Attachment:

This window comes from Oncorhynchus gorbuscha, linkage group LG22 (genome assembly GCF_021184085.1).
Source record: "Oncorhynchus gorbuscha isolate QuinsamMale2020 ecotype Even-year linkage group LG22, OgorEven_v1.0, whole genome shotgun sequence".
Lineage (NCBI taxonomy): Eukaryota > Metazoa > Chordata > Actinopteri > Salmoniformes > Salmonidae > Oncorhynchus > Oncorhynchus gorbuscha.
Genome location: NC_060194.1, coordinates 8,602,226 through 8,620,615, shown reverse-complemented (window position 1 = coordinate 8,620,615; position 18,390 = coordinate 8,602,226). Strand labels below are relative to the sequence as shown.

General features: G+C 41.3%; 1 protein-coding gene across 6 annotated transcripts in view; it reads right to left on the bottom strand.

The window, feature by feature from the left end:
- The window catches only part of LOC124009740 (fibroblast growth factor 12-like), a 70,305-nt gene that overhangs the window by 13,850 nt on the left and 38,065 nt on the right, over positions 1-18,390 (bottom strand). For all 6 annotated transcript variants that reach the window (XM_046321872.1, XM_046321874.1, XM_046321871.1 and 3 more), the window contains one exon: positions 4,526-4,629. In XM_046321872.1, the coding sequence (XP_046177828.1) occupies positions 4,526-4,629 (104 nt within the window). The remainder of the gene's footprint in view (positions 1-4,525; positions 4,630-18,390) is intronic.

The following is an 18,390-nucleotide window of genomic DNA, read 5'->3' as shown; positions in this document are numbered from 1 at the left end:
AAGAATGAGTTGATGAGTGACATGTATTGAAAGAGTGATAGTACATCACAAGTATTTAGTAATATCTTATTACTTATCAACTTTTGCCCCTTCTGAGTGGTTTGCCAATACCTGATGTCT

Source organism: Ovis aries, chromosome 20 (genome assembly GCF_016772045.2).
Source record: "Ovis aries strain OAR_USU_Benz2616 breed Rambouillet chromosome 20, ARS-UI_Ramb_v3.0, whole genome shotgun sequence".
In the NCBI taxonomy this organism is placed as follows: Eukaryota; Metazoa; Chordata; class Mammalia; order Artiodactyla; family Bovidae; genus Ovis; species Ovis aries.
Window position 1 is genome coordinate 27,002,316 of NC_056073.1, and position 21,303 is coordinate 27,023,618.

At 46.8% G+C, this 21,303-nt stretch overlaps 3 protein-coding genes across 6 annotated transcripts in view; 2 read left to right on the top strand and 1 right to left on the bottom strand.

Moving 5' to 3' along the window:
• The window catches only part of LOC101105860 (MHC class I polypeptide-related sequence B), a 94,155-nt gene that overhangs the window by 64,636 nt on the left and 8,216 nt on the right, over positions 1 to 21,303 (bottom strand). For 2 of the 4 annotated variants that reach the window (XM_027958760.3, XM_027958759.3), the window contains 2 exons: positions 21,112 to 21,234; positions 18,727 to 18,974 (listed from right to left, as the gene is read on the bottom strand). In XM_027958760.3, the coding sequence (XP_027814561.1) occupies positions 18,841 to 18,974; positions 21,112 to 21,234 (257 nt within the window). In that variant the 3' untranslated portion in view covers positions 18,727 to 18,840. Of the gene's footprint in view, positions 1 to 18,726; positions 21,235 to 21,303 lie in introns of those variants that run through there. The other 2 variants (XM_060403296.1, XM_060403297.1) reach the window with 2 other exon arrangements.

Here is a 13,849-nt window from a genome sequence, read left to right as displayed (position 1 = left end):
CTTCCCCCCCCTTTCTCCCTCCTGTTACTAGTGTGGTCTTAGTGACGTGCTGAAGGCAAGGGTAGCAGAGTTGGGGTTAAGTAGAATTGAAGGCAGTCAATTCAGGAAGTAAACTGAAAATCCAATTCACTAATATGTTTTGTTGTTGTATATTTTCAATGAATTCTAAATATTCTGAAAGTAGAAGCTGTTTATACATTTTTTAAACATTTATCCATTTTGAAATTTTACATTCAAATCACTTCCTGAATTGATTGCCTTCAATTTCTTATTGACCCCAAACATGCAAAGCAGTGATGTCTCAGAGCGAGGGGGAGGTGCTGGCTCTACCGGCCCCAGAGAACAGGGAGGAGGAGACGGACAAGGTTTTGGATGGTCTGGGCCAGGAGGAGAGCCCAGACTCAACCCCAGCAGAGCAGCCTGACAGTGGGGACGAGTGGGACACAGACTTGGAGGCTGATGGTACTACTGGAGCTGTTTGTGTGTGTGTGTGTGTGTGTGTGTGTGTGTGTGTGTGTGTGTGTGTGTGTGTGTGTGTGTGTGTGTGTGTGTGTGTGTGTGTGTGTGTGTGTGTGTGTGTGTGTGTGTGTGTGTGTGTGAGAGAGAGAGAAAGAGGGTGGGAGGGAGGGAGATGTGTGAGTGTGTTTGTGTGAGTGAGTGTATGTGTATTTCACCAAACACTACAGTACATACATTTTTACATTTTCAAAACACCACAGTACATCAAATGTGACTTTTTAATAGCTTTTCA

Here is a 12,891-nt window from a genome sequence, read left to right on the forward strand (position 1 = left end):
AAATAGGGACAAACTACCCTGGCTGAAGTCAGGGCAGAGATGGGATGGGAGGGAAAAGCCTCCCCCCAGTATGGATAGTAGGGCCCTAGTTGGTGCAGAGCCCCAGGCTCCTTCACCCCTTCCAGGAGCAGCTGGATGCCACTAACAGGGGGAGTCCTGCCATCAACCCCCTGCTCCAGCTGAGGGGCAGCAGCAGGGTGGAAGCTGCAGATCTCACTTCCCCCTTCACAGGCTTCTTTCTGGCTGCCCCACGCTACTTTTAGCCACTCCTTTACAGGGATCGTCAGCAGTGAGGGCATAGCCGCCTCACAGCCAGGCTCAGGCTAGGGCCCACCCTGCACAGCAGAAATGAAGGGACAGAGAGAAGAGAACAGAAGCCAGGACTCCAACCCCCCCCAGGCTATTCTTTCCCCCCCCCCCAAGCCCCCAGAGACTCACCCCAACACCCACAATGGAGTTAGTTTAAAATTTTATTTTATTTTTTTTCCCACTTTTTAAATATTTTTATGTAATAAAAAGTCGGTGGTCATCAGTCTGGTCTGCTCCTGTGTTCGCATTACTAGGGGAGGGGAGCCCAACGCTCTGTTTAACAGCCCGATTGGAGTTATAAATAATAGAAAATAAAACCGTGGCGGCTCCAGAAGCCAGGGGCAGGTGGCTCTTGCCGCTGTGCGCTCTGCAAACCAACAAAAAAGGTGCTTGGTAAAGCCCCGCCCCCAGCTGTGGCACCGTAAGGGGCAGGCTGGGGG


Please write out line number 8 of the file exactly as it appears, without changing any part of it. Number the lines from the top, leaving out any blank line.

The following is an 18,390-nucleotide window of genomic DNA, read 5'->3' as shown; positions in this document are numbered from 1 at the left end: